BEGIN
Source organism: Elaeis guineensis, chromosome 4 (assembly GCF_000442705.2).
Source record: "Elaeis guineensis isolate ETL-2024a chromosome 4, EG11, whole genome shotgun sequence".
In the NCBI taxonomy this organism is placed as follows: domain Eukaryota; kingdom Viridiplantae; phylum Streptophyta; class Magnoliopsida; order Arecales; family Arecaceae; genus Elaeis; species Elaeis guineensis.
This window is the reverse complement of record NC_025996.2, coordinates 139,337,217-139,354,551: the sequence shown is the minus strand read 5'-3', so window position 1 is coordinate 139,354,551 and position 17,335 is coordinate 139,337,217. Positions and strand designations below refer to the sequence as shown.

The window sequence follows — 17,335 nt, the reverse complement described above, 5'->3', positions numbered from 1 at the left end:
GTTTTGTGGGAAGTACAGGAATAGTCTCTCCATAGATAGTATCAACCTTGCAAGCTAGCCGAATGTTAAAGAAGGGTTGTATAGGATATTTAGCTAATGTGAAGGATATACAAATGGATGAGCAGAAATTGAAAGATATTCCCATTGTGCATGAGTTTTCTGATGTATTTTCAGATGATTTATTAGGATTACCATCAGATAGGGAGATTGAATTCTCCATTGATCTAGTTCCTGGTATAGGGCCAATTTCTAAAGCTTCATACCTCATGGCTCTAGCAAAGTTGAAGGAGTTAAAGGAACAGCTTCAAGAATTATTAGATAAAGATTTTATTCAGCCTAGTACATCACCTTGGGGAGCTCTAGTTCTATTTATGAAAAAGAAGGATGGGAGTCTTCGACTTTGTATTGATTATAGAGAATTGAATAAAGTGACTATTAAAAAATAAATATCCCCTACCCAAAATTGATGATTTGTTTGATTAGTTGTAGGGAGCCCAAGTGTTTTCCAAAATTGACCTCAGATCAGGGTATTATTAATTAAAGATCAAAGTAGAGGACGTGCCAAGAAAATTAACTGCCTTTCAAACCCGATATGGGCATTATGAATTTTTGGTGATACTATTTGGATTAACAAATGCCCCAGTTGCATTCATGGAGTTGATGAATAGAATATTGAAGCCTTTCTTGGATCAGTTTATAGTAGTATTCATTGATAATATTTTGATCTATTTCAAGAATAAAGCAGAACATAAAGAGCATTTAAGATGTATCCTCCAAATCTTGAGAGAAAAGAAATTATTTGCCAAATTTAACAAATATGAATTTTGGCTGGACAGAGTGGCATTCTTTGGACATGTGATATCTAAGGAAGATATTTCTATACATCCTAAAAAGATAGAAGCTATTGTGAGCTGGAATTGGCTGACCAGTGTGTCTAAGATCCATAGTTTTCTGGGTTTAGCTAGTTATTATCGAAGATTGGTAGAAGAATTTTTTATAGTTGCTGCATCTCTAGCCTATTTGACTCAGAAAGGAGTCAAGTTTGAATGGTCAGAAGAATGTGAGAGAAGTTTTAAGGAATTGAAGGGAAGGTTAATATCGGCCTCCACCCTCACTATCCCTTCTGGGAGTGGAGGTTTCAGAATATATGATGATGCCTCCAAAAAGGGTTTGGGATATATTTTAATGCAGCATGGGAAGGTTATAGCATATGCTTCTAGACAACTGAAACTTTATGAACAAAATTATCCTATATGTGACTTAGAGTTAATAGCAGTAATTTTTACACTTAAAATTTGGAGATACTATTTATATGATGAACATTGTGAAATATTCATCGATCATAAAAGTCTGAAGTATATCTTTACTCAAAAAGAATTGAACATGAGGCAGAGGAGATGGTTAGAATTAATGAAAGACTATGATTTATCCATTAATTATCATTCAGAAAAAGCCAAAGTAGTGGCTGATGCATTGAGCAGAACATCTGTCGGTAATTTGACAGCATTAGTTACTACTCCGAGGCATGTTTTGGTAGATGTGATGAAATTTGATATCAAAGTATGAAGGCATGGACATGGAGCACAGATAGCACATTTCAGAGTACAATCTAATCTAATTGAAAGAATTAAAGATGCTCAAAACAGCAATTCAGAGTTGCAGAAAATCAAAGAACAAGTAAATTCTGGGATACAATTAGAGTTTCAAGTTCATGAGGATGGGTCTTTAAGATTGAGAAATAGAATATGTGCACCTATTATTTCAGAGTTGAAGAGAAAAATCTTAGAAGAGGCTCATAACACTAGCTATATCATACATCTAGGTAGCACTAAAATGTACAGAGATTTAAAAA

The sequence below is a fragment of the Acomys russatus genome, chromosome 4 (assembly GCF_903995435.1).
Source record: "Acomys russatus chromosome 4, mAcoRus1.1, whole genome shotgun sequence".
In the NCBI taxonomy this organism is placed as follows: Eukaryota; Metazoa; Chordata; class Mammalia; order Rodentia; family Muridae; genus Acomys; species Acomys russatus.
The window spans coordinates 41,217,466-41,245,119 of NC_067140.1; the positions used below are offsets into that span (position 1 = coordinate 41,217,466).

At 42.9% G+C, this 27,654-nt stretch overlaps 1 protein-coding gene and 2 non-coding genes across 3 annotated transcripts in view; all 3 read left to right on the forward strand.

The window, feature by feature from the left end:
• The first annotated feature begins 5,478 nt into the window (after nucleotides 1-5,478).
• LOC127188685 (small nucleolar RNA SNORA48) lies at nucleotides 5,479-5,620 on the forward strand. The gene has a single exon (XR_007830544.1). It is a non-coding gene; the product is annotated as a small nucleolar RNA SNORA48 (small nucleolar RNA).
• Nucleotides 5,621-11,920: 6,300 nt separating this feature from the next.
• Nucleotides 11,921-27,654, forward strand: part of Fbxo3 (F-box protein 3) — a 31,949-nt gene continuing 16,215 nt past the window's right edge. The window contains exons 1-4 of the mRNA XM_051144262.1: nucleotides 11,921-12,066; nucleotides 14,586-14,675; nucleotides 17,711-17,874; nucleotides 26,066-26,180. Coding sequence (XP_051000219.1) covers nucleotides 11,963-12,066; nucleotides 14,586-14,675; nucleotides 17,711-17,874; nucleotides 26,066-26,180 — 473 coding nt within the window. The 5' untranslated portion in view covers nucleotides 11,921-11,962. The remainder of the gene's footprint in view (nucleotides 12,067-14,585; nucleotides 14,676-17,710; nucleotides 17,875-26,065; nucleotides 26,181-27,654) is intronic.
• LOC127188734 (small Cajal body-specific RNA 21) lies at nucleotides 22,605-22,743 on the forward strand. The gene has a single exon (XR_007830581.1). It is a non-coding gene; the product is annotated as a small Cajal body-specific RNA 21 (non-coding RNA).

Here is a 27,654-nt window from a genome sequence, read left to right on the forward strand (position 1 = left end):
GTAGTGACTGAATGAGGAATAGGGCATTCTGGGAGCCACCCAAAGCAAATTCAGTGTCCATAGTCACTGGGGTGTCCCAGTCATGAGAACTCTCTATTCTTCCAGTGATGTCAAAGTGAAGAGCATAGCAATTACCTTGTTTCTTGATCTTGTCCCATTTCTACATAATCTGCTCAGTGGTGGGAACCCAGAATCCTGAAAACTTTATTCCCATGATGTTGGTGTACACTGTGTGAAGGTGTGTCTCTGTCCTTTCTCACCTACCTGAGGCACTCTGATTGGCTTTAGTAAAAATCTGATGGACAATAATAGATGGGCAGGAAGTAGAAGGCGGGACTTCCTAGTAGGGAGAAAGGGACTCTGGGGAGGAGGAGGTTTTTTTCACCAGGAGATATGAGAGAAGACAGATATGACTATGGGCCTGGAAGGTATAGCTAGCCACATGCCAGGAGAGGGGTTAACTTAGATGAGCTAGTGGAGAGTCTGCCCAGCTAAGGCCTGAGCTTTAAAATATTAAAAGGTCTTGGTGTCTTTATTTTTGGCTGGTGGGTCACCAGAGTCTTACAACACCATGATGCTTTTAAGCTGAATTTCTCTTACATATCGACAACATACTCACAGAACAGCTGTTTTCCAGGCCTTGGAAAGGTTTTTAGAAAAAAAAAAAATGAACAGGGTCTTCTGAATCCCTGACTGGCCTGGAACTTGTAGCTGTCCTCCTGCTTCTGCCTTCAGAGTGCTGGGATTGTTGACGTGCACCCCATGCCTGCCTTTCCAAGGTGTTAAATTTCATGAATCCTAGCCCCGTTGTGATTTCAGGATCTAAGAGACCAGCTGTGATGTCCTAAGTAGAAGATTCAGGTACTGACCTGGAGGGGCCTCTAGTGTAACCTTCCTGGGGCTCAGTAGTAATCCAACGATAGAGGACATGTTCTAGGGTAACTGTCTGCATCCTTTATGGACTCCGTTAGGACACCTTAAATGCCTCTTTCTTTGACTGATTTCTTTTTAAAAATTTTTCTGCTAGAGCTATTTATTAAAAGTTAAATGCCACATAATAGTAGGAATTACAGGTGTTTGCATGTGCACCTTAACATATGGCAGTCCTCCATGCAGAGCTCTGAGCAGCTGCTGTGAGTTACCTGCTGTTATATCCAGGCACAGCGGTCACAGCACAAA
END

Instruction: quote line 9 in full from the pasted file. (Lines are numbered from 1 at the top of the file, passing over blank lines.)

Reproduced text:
In the NCBI taxonomy this organism is placed as follows: Eukaryota; Metazoa; Chordata; class Mammalia; order Rodentia; family Muridae; genus Acomys; species Acomys russatus.